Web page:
Visitation rights and alternating weeks in a state of national emergency
Children have the right to maintain contact with both of their parents. This right must be enforced in all situations. The Finnish Institute for Health and Welfare (THL) has put together a FAQ page about the coronavirus situation. The Finnish Institute for Health and Welfare’s website gives parents the following instructions on visitation rights during the pandemic:
- If possible, organise the child’s visitation and alternating residence in the way you have previously agreed on.
- If necessary, agree on temporary solutions that may deviate from your normal visitation and living arrangements. In each solution, pay attention to the realisation of the rights of the child, such as the right to keep in touch with persons close to the child.
- Discuss your child’s situation together. By cooperating, parents can create a sense of security in the child and respect the child’s rights.
- Carry out the visitation arrangements bearing in mind the health and safety of the child and the child’s close circles, while adjusting for the child’s individual situation.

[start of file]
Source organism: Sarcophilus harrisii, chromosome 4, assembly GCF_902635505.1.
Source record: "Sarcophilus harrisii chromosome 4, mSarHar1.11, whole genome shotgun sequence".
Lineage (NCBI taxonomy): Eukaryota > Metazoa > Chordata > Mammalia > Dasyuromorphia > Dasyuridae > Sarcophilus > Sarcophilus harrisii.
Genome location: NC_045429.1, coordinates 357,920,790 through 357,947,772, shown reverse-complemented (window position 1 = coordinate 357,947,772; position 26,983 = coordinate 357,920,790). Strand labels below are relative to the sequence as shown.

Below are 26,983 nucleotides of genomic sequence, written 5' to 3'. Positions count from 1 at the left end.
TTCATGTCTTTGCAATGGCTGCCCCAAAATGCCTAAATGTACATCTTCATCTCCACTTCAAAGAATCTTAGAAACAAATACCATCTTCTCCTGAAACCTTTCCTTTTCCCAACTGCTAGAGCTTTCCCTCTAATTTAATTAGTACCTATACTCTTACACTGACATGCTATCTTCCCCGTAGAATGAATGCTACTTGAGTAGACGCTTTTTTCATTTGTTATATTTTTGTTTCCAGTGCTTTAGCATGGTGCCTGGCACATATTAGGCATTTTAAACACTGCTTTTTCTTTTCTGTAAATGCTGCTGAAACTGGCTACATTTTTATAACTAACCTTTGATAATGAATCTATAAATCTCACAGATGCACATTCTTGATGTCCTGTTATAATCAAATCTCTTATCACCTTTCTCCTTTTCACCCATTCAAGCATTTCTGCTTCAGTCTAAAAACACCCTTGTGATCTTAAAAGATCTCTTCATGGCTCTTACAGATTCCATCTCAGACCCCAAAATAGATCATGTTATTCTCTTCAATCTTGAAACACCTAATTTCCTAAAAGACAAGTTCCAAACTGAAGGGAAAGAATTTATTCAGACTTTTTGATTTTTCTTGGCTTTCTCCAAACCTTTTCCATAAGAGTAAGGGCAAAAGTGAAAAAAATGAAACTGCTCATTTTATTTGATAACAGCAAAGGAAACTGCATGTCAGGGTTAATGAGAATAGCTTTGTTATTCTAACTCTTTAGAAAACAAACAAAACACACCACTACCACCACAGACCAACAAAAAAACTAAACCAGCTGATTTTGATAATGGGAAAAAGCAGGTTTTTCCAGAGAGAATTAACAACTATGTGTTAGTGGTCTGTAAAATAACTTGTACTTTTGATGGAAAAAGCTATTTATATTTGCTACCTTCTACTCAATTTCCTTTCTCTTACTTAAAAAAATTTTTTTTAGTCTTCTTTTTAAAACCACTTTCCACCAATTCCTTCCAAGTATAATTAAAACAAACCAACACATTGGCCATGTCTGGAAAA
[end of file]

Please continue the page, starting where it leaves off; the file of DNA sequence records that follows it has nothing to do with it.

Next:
- In the arrangements, pay attention to whether there are any persons belonging to the risk groups living in the child’s homes. For example, in a family where one child is in a risk group and the others are not, stronger protective measures can be taken for the child who is at risk compared to the other children.
- If a member of the child’s other family falls ill, keep the child in the family where he or she is not at risk of falling ill.
- If the child contracts the coronavirus disease, he or she must recover before you can return to the normal arrangements. If the child falls ill, the guardian who is present is responsible for the child’s care.
- If the authorities have ordered you to quarantine, follow the official instructions for quarantine. An official authority may also strongly recommend avoiding contact voluntarily.
- Use phone calls and video calls for keeping in touch if you have to reduce the number of face-to-face meetings to protect other people.